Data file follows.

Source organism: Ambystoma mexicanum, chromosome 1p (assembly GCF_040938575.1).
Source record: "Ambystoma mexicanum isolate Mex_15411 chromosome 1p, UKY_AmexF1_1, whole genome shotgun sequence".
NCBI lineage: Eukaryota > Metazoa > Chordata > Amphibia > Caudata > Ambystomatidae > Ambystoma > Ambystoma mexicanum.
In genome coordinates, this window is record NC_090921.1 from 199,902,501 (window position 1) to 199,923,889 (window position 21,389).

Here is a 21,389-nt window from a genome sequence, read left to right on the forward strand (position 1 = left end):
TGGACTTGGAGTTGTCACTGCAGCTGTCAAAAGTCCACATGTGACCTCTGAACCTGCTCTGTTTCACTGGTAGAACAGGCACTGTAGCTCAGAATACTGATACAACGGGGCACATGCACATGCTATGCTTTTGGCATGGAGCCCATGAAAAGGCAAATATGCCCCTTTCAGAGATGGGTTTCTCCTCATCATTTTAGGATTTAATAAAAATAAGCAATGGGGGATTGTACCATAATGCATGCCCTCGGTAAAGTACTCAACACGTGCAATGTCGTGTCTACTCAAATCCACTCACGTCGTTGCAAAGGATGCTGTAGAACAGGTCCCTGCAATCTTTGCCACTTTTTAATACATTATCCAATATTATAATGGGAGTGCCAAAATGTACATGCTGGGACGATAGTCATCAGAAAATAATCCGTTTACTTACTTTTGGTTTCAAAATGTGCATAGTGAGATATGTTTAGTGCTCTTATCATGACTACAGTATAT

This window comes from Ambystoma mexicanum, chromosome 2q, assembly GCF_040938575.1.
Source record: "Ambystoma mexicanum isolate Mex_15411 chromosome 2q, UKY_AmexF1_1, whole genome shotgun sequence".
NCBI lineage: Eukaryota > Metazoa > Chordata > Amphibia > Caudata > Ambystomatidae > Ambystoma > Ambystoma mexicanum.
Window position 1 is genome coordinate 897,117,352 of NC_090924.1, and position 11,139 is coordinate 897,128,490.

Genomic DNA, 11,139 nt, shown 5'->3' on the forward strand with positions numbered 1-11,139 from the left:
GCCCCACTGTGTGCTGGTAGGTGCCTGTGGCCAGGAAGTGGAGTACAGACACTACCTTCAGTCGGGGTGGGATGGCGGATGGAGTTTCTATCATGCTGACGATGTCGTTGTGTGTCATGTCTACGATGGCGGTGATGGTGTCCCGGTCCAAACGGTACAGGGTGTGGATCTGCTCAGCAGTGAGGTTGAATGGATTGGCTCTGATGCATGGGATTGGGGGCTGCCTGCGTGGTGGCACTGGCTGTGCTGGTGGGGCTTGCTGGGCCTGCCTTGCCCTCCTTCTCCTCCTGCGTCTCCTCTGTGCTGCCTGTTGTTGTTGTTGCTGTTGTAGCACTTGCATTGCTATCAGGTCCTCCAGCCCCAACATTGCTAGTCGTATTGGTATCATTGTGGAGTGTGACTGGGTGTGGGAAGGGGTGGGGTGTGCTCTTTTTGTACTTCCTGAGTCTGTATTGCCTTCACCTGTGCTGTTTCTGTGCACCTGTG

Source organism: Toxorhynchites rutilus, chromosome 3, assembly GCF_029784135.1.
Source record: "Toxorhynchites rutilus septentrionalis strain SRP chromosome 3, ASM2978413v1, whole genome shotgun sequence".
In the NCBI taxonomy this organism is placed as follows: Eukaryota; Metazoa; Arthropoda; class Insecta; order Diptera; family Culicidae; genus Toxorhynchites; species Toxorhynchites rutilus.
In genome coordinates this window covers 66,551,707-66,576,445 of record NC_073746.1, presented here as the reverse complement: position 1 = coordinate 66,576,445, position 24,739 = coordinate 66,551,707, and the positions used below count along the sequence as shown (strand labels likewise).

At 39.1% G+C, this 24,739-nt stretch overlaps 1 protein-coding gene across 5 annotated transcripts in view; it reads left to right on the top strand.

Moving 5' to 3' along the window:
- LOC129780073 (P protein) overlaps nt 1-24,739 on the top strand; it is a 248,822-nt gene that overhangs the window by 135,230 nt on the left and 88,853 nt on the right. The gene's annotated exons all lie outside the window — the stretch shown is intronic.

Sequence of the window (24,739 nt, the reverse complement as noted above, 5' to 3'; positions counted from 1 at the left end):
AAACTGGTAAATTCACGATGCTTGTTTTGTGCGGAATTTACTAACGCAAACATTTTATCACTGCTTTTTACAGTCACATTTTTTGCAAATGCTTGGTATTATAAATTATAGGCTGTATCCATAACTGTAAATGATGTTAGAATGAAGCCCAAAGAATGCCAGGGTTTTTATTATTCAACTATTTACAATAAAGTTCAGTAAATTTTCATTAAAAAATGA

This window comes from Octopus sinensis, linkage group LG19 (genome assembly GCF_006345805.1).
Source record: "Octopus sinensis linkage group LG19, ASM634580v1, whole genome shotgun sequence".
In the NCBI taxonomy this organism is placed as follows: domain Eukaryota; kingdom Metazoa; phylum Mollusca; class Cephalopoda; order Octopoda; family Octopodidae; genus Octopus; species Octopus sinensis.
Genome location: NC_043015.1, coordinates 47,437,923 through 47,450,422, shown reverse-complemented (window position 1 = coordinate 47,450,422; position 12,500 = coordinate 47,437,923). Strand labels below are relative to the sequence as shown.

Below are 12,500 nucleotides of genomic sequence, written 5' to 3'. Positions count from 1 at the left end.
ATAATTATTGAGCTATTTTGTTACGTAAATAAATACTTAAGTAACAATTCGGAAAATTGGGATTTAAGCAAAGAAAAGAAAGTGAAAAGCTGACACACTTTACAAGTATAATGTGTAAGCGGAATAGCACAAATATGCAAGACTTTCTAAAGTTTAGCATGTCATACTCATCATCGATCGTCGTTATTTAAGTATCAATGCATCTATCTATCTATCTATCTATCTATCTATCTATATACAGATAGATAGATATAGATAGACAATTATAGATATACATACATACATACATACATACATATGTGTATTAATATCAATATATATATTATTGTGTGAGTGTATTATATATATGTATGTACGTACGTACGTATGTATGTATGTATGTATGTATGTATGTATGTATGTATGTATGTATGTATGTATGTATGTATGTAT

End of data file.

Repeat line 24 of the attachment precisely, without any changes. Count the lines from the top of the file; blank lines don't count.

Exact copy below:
In the NCBI taxonomy this organism is placed as follows: domain Eukaryota; kingdom Metazoa; phylum Mollusca; class Cephalopoda; order Octopoda; family Octopodidae; genus Octopus; species Octopus sinensis.